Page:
Set your child up for school success in 2020-21 with these back to school strategies.
Most years, the back-to-school time is filled with excitement and hopefulness for kids, and relief for parents glad for the return of the structure of a school schedule. This year, of course, is not a typical year.
As we move into the new school year, the range of emotions expressed by our children, parents and teachers could not be broader. While there is certainly the excitement of seeing friends, and the hopefulness of a bit of normalcy, there are also feelings of uncertainty, confusion, and stress regarding the many unknowns and things beyond our control. As we navigate the new environment, we will all need to be prepared to “roll with the punches.”
Although these months will require significant flexibility on everyone’s part, we have compiled seven strategies to help your child (and you) during these topsy-turvy times:
- Communicate, Communicate, Communicate
- Enter the Home Classroom
- Meet the New Assistant Teacher
- Allow For Transition Time
- Create Structure & Consistency
- Strike The Home / School Balance
- Learn New Behaviors
1. Communicate, Communicate, Communicate
Be as fully prepared as possible to answer your child’s questions and establish good communication with school staff.
- Attend school activities and meetings, albeit through the remote platforms that we are able to access. During these meetings, your school will be disseminating information, answering questions, and soliciting feedback.
- Clarify how your child’s teacher/school will be communicating with you. Stay up to date on emails/websites/texts so you know what your child is supposed to be doing.
- If your child is having trouble staying focused and motivated, consult with your child’s teacher or a designated member of your school’s social-emotional learning team, and be creative to incorporate more hands-on activities.
2. Enter the Home Classroom
Create a “Home Classroom” to help your child stay productive, engaged, and focused throughout the day. Whatever the new school year brings, students will be engaged for part, if not all, of their week in remote learning, and either way, it is essential to get your home school space ready to go.
- Have all possible school supplies necessary in one space to limit your child’s need to get up and down during learning time.
- Limit distractions in this area by removing extra electronics, games, and toys.
- Having a space designated for “school” allows the child to differentiate between school and home time. If space does not allow for a separate area, identify a designated workspace with all their supplies in a tub or laundry basket nearby. Ideally, this should be an open space where you can visually check in with your child to ensure they are engaged in their learning. If possible, your child’s workspace should not be in their room (though for some older kids/teens this may work fine – it depends on your child).
- Keep usernames and passwords readily available.
- Have a water bottle and snacks (fruit, almonds, etc.) nearby to limit the ups and downs throughout the day. Having healthy choices readily available will improve your child’s overall functioning and provide them with the fuel they need throughout the day.
3. Meet the New Assistant Teacher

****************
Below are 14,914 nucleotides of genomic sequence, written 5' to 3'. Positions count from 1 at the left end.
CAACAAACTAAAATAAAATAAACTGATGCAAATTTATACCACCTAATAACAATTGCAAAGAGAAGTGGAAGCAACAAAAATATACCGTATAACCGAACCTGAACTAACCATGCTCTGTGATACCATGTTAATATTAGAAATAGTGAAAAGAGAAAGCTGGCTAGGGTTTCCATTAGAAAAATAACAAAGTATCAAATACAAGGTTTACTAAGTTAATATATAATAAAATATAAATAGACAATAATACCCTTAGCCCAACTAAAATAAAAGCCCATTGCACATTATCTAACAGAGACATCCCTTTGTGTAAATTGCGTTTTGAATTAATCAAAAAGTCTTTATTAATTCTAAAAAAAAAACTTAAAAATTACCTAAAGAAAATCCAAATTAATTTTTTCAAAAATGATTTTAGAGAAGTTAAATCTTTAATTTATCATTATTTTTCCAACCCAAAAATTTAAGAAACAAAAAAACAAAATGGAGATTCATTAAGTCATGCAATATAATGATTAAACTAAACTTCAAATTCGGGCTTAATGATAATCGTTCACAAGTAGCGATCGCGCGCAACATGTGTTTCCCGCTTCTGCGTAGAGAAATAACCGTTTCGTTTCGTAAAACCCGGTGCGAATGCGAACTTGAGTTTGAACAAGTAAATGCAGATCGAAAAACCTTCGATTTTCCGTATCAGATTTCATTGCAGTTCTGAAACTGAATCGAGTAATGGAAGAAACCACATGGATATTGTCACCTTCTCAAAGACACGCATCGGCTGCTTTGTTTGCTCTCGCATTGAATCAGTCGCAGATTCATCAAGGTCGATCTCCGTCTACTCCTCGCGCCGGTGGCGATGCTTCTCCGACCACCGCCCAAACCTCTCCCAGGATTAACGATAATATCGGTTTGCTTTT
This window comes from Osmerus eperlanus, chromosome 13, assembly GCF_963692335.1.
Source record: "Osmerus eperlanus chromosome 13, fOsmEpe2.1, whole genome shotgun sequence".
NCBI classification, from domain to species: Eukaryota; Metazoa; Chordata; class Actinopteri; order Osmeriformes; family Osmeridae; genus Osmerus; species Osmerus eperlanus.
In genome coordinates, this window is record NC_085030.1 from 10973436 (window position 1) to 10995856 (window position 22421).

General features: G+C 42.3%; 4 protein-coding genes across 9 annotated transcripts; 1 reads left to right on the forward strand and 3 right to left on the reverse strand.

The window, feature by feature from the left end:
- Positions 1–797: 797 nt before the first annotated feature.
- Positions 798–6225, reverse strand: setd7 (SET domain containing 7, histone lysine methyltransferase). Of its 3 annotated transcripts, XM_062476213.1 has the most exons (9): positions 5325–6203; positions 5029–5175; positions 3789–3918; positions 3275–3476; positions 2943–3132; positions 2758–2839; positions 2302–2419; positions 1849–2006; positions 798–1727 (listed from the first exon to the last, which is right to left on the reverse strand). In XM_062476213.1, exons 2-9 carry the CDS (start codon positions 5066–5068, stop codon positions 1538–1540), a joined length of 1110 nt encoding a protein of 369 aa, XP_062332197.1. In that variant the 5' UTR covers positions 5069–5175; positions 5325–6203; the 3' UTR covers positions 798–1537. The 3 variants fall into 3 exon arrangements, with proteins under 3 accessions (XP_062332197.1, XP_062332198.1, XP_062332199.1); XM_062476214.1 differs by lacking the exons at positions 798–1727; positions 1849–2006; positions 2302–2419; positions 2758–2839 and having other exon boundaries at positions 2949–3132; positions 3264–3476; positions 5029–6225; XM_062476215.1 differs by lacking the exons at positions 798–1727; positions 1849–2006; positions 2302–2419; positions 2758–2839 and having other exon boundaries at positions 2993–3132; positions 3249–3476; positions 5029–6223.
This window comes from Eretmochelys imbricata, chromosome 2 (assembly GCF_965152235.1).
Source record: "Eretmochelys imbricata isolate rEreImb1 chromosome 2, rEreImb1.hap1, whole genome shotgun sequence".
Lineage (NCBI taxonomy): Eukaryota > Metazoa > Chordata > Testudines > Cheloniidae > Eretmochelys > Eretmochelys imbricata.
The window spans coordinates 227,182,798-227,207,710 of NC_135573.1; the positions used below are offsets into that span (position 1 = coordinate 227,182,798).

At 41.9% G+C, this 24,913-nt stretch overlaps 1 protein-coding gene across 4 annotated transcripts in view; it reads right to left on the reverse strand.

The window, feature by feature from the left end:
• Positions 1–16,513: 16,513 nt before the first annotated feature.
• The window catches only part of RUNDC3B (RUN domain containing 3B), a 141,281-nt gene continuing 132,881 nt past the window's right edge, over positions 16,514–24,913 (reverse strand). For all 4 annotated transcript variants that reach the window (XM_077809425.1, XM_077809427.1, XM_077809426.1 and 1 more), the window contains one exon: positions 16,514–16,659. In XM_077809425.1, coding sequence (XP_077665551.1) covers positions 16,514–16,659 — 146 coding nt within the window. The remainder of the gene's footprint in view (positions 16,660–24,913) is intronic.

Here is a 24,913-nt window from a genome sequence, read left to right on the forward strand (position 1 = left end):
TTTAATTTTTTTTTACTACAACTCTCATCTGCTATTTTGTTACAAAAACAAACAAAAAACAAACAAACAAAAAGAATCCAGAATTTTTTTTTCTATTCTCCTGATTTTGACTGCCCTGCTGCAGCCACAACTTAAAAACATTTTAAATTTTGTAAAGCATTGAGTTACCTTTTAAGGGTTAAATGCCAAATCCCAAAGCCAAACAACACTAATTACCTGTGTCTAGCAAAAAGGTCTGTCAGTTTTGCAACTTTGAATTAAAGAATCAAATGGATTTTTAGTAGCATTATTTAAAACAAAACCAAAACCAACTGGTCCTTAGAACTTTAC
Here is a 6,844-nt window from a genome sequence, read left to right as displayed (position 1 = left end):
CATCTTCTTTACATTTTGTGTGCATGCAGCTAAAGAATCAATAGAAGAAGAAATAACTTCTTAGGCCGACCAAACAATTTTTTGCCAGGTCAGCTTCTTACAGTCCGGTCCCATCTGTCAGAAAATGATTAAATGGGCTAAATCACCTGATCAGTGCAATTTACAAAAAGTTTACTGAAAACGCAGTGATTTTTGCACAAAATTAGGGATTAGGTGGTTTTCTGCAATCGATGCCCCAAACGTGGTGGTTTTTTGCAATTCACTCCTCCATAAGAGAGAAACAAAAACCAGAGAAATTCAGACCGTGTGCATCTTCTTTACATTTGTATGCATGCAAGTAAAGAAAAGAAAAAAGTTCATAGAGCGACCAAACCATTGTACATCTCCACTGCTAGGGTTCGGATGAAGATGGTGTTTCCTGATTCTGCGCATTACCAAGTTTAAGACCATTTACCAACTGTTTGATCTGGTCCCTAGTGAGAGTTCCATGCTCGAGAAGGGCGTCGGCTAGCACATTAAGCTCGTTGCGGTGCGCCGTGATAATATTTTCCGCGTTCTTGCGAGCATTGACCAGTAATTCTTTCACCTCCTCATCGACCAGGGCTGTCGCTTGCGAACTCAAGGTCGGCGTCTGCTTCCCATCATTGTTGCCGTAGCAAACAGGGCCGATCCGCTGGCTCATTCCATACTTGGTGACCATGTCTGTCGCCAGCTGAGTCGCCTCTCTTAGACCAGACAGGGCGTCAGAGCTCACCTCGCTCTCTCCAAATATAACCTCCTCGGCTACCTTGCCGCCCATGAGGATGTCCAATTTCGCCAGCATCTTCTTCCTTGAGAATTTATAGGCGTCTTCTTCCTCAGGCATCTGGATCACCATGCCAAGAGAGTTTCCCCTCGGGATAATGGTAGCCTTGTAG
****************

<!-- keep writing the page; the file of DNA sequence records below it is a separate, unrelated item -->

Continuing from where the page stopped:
Like it or not, you’re now the new Assistant Teacher. While few of us have actually been trained for the role, there are some things we can do to do the best best job we can.
- Be prepared to help. If your child is struggling, they will likely quickly become frustrated and unmotivated. After a couple of independent attempts, try doing a practice example together and then move on to the next problem/question.
- Help your child organize tasks. Assist in breaking down large tasks. Prioritizing tasks helps them become less overwhelmed throughout the day.
- Do regular check-ins. Whether or not your child is working independently throughout the day, plan a check-in at the end of the day (or multiple times throughout the day depending on your child’s level of independence) to make sure your child is on track with learning and teacher expectations. This allows you to ensure they do not fall behind and provides an opportunity to teach them life skills about organization, procrastination, and asking for help when needed.
- Create a reward system, particularly for younger children who may be less intrinsically motivated. Based on your child’s age you can provide rewards by the day or week. Rewards can range from a special dessert if all school tasks are completed during the day to a bigger reward such as a new game for completing their work throughout the week. Relationship-based non-monetary rewards are even better, such as choosing a family game to play or movie to watch together, choosing what’s for dinner, or an extra book at bedtime.
- Create visual signs to maintain boundaries. When you are working from home and your child is doing schoolwork, there are times when you cannot be interrupted. Setting up signs can help give visual cues to teach your child when they can ask for help and when they need to wait. For example, you can put a stop sign up at your workspace when you cannot be interrupted and take it down when you are available. You can similarly create “Help” signs for your child that they can put on their workspace.
4. Allow for Transition Time
Plan for time between different activities: hybrid learning, working with pods in the neighborhood, or even sharing time between two homes.
- Coordinate with those sharing responsibility in your child’s education to create as much consistency across environments as possible. (Examples – scheduling, expectations, use of reward systems, etc.)